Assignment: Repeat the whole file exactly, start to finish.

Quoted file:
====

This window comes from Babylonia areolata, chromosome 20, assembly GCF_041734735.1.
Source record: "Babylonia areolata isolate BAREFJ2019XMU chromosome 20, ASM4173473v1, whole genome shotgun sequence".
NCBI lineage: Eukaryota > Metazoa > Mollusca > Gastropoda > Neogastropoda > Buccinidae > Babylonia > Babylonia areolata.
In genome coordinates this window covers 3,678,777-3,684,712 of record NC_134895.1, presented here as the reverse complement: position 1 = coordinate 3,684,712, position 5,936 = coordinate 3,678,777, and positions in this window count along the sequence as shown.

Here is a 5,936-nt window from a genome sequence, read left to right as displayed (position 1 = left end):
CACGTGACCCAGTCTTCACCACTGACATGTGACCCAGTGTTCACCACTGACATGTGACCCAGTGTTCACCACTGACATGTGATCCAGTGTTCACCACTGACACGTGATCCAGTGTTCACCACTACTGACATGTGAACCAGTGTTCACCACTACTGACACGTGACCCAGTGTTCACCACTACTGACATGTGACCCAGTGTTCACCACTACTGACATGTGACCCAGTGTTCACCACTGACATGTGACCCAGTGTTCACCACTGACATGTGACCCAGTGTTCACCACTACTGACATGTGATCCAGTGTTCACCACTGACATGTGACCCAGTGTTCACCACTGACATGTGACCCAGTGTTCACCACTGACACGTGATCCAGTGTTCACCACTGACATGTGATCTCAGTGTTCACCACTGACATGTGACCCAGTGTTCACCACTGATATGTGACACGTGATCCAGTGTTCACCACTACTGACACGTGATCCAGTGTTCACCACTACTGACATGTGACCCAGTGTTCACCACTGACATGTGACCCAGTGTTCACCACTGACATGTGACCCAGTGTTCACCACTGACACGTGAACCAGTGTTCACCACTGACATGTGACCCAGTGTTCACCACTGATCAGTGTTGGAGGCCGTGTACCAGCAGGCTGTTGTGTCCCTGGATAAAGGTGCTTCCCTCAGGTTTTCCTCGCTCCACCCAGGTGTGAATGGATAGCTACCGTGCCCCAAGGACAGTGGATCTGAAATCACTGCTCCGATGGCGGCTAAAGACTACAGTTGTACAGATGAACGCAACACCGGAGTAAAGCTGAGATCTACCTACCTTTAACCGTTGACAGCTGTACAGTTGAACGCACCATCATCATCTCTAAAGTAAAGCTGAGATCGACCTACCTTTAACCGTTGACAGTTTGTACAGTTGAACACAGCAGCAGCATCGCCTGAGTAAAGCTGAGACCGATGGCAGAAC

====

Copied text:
This window comes from Babylonia areolata, chromosome 20, assembly GCF_041734735.1.
Source record: "Babylonia areolata isolate BAREFJ2019XMU chromosome 20, ASM4173473v1, whole genome shotgun sequence".
NCBI lineage: Eukaryota > Metazoa > Mollusca > Gastropoda > Neogastropoda > Buccinidae > Babylonia > Babylonia areolata.
In genome coordinates this window covers 3,678,777-3,684,712 of record NC_134895.1, presented here as the reverse complement: position 1 = coordinate 3,684,712, position 5,936 = coordinate 3,678,777, and positions in this window count along the sequence as shown.

Here is a 5,936-nt window from a genome sequence, read left to right as displayed (position 1 = left end):
CACGTGACCCAGTCTTCACCACTGACATGTGACCCAGTGTTCACCACTGACATGTGACCCAGTGTTCACCACTGACATGTGATCCAGTGTTCACCACTGACACGTGATCCAGTGTTCACCACTACTGACATGTGAACCAGTGTTCACCACTACTGACACGTGACCCAGTGTTCACCACTACTGACATGTGACCCAGTGTTCACCACTACTGACATGTGACCCAGTGTTCACCACTGACATGTGACCCAGTGTTCACCACTGACATGTGACCCAGTGTTCACCACTACTGACATGTGATCCAGTGTTCACCACTGACATGTGACCCAGTGTTCACCACTGACATGTGACCCAGTGTTCACCACTGACACGTGATCCAGTGTTCACCACTGACATGTGATCTCAGTGTTCACCACTGACATGTGACCCAGTGTTCACCACTGATATGTGACACGTGATCCAGTGTTCACCACTACTGACACGTGATCCAGTGTTCACCACTACTGACATGTGACCCAGTGTTCACCACTGACATGTGACCCAGTGTTCACCACTGACATGTGACCCAGTGTTCACCACTGACACGTGAACCAGTGTTCACCACTGACATGTGACCCAGTGTTCACCACTGATCAGTGTTGGAGGCCGTGTACCAGCAGGCTGTTGTGTCCCTGGATAAAGGTGCTTCCCTCAGGTTTTCCTCGCTCCACCCAGGTGTGAATGGATAGCTACCGTGCCCCAAGGACAGTGGATCTGAAATCACTGCTCCGATGGCGGCTAAAGACTACAGTTGTACAGATGAACGCAACACCGGAGTAAAGCTGAGATCTACCTACCTTTAACCGTTGACAGCTGTACAGTTGAACGCACCATCATCATCTCTAAAGTAAAGCTGAGATCGACCTACCTTTAACCGTTGACAGTTTGTACAGTTGAACACAGCAGCAGCATCGCCTGAGTAAAGCTGAGACCGATGGCAGAAC